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In Megilas Esther 7:4, Esther tells Achashveros that someone is planning on wiping out her people:

כִּי נִמְכַּרְנוּ אֲנִי וְעַמִּי, לְהַשְׁמִיד לַהֲרוֹג וּלְאַבֵּד; וְאִלּוּ לַעֲבָדִים וְלִשְׁפָחוֹת נִמְכַּרְנוּ, הֶחֱרַשְׁתִּי--כִּי אֵין הַצָּר שֹׁוֶה, בְּנֵזֶק הַמֶּלֶךְ.‏

for we are sold, I and my people, to be destroyed, to be slain, and to perish. But if we had been sold for bondmen and bondwomen, I had held my peace, for the adversary is not worthy that the king be endamaged.

None of this should be news to Achashverosh; Haman already told him about his plot to kill the Jews. The only new information here is that the queen herself is Jewish. So why does this information suddenly enrage Achashverosh against Haman? If anything, Esther was the one who withheld information. It's not even clear to me that Haman knew about Esther's relationship to Mordekhai and thus her Jewishness.

  • I think your question (and therefore the answers) misses a very important point of Ach.'s relations with the Jews and his expectations from them. The Meggilah mentions nothing about it, but acc. to Ariz"l he was on Haman's side from the very beginning, not letting the Jews to return to Israel and build the Temple and strip him from the nice golden toys he was bragging about. – Al Berko Mar 23 at 23:41
  • When seen from this viewpoint his behavior looks much more erratic and illogical and your question sounds much more impressive. – Al Berko Mar 23 at 23:42
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Haman never said "the Jews"; he just said "some small people out there." Technically true ... but Achashverosh didn't think he meant that people.

Malbim observes that Haman offered l'abdam -- "to make them go away." It could have been interpreted as a massive social education/assimilation effort, especially in the context of the verse -- "they act differently than anyone else." Or at least ... Achashverosh has plausible deniability that that's all he signed on for. Haman, of course, turns around and explicitly orders the obliteration of every man, woman, and child.

And of course ... there is the possibility that Achashverosh is just doing whatever will save face. Did he really not know it was the Jews? Well ... he can say he was shocked, SHOCKED, and this was all really Haman's idea!

  • Whether Achashverosh knew the small group of people Haman wanted to kill was "the Jews" is irrelevant since he didn't know Esther's background. He knew Haman wanted to kill a group of people and now Esther is telling him that she's one of them. But that's just information that she withheld before and presumably Haman didn't know it either. – Daniel Mar 1 '18 at 3:32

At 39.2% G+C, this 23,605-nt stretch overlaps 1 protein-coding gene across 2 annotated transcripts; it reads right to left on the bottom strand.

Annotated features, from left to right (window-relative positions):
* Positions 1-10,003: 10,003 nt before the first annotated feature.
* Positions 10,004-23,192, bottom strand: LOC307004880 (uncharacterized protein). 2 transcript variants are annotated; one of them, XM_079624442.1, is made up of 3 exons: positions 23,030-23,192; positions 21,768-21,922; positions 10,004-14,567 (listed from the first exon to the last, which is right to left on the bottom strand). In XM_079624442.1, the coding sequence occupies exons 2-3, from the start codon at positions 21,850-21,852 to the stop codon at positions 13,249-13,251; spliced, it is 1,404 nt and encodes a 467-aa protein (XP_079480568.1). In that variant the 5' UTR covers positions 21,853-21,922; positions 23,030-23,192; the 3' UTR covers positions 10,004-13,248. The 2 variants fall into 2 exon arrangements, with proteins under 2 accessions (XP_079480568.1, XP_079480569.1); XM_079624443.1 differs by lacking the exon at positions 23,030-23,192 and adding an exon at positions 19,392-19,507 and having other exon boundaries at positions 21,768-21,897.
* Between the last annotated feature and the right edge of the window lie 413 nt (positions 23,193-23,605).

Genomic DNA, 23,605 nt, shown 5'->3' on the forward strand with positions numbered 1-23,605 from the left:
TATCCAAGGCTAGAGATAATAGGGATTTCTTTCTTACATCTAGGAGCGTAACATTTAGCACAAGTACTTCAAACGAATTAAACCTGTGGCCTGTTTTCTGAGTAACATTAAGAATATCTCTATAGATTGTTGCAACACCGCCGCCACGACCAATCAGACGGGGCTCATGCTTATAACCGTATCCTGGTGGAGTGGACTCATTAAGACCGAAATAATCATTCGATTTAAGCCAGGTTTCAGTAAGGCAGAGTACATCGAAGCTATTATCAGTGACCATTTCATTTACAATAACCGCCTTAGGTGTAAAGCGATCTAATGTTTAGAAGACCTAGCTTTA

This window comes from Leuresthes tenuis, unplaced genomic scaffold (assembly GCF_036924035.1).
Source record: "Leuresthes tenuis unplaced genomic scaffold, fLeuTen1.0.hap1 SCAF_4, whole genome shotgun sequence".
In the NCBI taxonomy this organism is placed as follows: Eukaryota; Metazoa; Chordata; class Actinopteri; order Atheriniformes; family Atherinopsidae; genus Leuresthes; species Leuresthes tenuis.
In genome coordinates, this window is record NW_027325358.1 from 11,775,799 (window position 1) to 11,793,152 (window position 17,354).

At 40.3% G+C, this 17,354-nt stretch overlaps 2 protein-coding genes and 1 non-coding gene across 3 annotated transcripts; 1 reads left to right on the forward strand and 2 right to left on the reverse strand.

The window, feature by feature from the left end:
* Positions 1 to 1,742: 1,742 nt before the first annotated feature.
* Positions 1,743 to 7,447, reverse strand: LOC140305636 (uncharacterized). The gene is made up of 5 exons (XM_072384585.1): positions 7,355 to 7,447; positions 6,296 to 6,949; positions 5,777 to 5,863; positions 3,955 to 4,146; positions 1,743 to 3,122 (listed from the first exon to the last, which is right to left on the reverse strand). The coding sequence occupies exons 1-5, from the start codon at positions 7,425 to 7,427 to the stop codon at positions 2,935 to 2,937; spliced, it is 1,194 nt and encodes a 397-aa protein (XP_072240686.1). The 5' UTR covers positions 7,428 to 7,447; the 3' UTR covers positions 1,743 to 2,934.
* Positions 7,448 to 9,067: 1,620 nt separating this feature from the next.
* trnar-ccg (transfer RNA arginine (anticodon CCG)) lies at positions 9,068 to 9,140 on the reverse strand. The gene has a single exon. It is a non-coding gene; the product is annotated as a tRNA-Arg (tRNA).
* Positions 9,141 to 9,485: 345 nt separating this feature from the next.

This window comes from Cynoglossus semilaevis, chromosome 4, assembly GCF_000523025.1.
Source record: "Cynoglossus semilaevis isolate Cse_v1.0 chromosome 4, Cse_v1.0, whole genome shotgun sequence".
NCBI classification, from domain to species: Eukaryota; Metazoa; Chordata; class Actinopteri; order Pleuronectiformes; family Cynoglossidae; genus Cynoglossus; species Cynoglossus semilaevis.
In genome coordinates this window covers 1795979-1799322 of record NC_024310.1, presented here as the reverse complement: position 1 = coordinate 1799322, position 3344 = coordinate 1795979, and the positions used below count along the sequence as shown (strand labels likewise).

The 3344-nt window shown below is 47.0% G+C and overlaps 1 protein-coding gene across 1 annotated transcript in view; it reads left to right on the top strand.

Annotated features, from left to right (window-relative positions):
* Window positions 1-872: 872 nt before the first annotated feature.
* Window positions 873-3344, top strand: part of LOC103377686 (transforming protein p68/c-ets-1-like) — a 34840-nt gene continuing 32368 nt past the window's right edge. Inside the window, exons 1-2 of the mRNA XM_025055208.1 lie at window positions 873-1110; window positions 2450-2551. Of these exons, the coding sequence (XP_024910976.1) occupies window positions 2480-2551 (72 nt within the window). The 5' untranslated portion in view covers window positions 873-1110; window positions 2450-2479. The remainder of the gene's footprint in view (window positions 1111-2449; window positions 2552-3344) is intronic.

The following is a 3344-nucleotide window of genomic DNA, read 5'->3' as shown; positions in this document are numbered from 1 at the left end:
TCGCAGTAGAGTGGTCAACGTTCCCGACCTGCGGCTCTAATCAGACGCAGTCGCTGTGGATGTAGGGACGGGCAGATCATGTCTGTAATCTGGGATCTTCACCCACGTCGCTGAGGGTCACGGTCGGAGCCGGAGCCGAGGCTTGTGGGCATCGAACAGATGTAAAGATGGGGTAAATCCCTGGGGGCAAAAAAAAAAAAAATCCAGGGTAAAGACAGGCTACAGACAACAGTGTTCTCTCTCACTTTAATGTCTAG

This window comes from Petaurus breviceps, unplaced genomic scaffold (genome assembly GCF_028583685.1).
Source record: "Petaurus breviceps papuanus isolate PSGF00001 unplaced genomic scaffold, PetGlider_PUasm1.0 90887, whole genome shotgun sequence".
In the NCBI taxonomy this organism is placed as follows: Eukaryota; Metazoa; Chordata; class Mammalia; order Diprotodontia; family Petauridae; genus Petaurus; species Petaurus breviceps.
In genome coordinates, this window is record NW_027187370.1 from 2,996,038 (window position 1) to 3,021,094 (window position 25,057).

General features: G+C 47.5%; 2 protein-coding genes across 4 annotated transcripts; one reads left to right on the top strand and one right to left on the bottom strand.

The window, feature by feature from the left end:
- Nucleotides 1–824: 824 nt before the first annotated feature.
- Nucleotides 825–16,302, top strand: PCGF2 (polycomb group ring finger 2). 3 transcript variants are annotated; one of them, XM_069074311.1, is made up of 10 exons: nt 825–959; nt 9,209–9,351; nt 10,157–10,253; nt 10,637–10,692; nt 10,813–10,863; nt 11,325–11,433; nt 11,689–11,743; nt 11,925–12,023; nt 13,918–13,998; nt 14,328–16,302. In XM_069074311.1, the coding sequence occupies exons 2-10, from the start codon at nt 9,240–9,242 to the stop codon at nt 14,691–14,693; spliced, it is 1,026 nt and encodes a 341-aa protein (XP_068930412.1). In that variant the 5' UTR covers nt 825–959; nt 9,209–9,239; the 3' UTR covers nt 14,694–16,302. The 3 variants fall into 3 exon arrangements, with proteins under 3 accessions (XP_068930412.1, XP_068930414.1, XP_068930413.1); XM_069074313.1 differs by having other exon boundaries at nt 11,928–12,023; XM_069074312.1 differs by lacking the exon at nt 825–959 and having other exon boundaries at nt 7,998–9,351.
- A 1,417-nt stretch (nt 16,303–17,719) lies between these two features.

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I heard this explanation from my rav a few years ago.

In Esther 7:4, Esther says:

כי אין הצר שוה בנזק המלך

The oppressor is not concerned with the damage to the king

In other words, Esther is hinting that these people pay taxes to the king and in general contribute to the kingdom's economy. By destroying these people, the king will suffer considerable economic damage.

Related, my rav pointed out that this is a repetitive historic precedent. Fortunately, this didn't happen in Persia at the time. But, when Jews were expelled from Spain in 1492, Spain suffered great economic downfall, afterwards. In New Amsterdam, Peter Stuyvesant wanted to get rid of Jews. The Dutch India company discouraged him stating that they need the Jews money to keep the government going.

  • Presumably Achashverosh would have been aware of this consideration when Haman came to him originally. – Daniel Mar 24 at 20:09
  • @Daniel Not exactly. Keep in mind some critical factors. The king made spur-of-the moment decisions and he implicitly trusted Haman as demonstrated by giving him a top position. Also, it was sufficient that Haman had mentioned that there was a group of people that don't follow the king's laws. It didn't matter that Haman didn't mention who that group was. He was happy to have Haman rid of them, to the point that he even refused the 10,000 talents of silver. So, apparently, Ahashverush didn't even consider the loss of revenue in this mix at the time. – DanF Mar 25 at 1:09
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The annihilation of the Jewish people would mean that Queen Esther and her close relatives (such as Mordechai) would be executed too. Why shouldn't Achashverosh have been mad? And, as mentioned in Shalom's answer, Haman (boo) never said the Jewish people specifically.

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My personal interpretation: He wasn't! (about the plot)

  1. See my comment to your question:

    [we need to address the] point of Ach.'s relations with the Jews and his expectations from them. The Meggilah mentions nothing about it, but acc. to Ariz"l he was on Haman's side from the very beginning, not letting the Jews to return to Israel and build the Temple and strip him from the nice golden toys he was bragging about.

    Seemingly he was a part of this plot anyway. I did read about the difference that he didn't mean to exterminate the whole nation, only prevent them from building the Temple, unlike Haman, but still, their goals look aligned.

  2. A deeper reading of the Targum and Midrashim suggests that what really pissed him off was the destruction of his garden by angels and Haman laying on the bed with Ester. This seems more consistent with the very beginning of the Megillah where he proves his erratic, capricious and selfish behavior, not caring about the consequences.

  • But Achashverosh stormed off in a rage before going to the garden or Haman pleaded with Esther. – Daniel Mar 24 at 20:11
  • @Daniel Don't let your fact spoil my theory, please. It wasn't serious until he saw the garden and his precious wife cheating. – Al Berko Mar 24 at 20:14

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